Vail Daily letter: Busing in hinterlands tough on kids
I have been trying hard to deal with the bus line. I am not able to understand, as a taxpayer, why my three children are not able to be picked up on Salt Creek at the end of the driveway. We must take them to the intersection of Brush Creek and Salt Creek. The bus will pick them up at 7 a.m.
When arriving at the school, my middle school child must wait one hour outside in any weather with no supervision. I don’t understand why they can’t be allowed into the school cafeteria or classroom, where they can study or work on homework instead of just standing for an hour in the cold.
My two other kids will start at 8 a.m. in the elementary school, and when they are done they must wait outside for an hour with no supervision.
When the middle school is complete, they then board the bus and get home at 4:45. As a working mother, I don’t know how I will be able to be there when they are dropped off. If we are not there, the kids will then be brought back to town, where they need to wait outside, again with no supervision.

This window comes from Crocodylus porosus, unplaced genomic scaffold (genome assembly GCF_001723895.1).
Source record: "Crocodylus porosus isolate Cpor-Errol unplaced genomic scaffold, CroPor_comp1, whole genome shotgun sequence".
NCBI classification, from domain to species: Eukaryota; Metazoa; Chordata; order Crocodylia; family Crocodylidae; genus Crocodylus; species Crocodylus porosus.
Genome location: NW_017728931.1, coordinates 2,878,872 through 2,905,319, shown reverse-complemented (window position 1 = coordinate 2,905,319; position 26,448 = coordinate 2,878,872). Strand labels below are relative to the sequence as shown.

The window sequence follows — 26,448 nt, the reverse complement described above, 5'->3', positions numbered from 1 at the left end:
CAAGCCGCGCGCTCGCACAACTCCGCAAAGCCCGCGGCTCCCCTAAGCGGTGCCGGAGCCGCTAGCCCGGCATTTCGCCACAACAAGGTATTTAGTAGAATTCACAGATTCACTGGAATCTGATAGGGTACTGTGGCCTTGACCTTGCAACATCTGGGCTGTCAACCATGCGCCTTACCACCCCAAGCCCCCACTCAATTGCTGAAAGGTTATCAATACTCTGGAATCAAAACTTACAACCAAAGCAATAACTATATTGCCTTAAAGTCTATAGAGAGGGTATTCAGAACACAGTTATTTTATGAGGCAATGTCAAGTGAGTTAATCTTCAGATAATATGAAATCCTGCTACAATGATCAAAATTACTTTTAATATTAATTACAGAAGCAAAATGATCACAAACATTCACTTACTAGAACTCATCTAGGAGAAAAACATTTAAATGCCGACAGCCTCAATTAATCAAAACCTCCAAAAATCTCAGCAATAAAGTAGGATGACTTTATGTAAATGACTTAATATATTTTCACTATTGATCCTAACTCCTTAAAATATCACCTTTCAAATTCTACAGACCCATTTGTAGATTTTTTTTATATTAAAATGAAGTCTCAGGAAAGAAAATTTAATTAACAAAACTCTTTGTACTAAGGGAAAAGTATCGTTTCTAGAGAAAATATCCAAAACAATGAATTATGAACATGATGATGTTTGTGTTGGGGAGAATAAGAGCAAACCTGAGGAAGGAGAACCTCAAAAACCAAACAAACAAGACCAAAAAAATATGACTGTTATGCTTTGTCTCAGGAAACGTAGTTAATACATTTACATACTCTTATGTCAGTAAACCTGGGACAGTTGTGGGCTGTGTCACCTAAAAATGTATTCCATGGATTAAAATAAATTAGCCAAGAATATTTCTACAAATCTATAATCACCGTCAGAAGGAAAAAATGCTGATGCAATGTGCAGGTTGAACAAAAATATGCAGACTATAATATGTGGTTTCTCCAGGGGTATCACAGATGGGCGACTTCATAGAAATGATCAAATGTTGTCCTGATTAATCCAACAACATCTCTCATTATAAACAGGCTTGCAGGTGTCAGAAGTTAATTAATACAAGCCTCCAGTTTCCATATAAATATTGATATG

There are eight kids and one more to come on Salt Creek alone. I know that there are two for sure on Brush Creek. People have been trying to change this for years.
I know that things change, but when we were kids our bus would go several miles out of the way to pick up one student. We never had to have a quota to determine when we were worthy enough to be picked up.
I think that years ago it would have been easier for mothers to run their kids farther away to be picked up and to be there when they were dropped off.
Now as working mothers, we are strapped more than ever. How much can it really cost to go a little farther up the road? We would even be willing to pay something for the gas. I need to know that my children are safe and are not left in the elements.
We really need your help. We believe a bus ride to school is something that should be available to all students, not only a select few who happen to live in the right areas.
We thank you for your time.
Ken and Rhonda Ludwig